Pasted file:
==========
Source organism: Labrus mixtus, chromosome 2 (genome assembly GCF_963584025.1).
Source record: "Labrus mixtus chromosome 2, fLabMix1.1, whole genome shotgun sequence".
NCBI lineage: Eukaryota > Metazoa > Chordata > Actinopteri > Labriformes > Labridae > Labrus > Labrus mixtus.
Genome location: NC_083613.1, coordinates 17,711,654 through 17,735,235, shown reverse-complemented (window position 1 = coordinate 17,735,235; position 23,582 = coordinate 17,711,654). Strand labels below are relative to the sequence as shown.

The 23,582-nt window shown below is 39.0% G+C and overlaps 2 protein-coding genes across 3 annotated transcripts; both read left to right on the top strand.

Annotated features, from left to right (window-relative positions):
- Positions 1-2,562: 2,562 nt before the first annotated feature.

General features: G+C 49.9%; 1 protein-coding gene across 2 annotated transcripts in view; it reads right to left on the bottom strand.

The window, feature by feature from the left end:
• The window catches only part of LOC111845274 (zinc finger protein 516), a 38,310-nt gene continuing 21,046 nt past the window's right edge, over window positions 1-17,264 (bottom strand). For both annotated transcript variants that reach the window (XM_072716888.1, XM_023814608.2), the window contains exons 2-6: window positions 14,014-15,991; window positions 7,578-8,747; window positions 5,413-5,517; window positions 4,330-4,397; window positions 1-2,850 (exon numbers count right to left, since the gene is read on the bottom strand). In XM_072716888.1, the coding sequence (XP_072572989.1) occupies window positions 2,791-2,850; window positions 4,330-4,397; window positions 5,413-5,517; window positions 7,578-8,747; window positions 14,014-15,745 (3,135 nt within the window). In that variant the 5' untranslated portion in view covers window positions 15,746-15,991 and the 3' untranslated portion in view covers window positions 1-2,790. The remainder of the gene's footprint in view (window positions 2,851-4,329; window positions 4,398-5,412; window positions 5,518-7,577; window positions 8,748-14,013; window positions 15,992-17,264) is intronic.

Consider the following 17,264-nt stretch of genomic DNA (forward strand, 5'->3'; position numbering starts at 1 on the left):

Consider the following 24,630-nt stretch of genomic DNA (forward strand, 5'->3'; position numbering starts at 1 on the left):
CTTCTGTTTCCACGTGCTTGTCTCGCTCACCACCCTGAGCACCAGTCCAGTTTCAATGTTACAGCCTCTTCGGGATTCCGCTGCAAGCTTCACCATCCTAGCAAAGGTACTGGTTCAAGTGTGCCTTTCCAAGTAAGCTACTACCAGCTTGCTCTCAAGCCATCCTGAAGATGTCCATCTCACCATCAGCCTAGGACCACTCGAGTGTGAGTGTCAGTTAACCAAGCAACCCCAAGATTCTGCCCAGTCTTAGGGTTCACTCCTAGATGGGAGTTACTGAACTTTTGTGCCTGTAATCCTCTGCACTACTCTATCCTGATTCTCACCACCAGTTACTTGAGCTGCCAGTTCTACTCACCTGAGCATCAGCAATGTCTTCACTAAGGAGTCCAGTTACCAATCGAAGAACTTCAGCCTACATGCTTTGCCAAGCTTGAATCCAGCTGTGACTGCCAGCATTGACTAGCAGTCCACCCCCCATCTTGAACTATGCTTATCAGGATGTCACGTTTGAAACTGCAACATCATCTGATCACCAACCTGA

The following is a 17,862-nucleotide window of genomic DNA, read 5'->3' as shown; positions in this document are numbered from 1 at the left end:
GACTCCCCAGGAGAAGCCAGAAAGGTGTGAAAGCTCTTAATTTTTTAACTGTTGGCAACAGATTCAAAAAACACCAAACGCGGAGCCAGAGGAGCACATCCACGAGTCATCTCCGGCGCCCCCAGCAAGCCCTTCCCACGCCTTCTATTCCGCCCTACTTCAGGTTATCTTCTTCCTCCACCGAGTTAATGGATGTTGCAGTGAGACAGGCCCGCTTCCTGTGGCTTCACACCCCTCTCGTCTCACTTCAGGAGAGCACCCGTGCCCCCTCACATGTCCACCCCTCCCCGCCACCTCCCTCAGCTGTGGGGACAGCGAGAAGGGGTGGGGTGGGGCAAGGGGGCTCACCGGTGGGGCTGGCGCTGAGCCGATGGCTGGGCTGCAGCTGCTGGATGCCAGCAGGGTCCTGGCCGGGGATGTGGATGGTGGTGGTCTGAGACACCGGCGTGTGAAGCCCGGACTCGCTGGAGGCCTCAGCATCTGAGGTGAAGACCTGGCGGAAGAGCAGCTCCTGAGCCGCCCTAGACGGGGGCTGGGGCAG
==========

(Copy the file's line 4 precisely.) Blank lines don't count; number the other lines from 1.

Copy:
Genome location: NC_083613.1, coordinates 17,711,654 through 17,735,235, shown reverse-complemented (window position 1 = coordinate 17,735,235; position 23,582 = coordinate 17,711,654). Strand labels below are relative to the sequence as shown.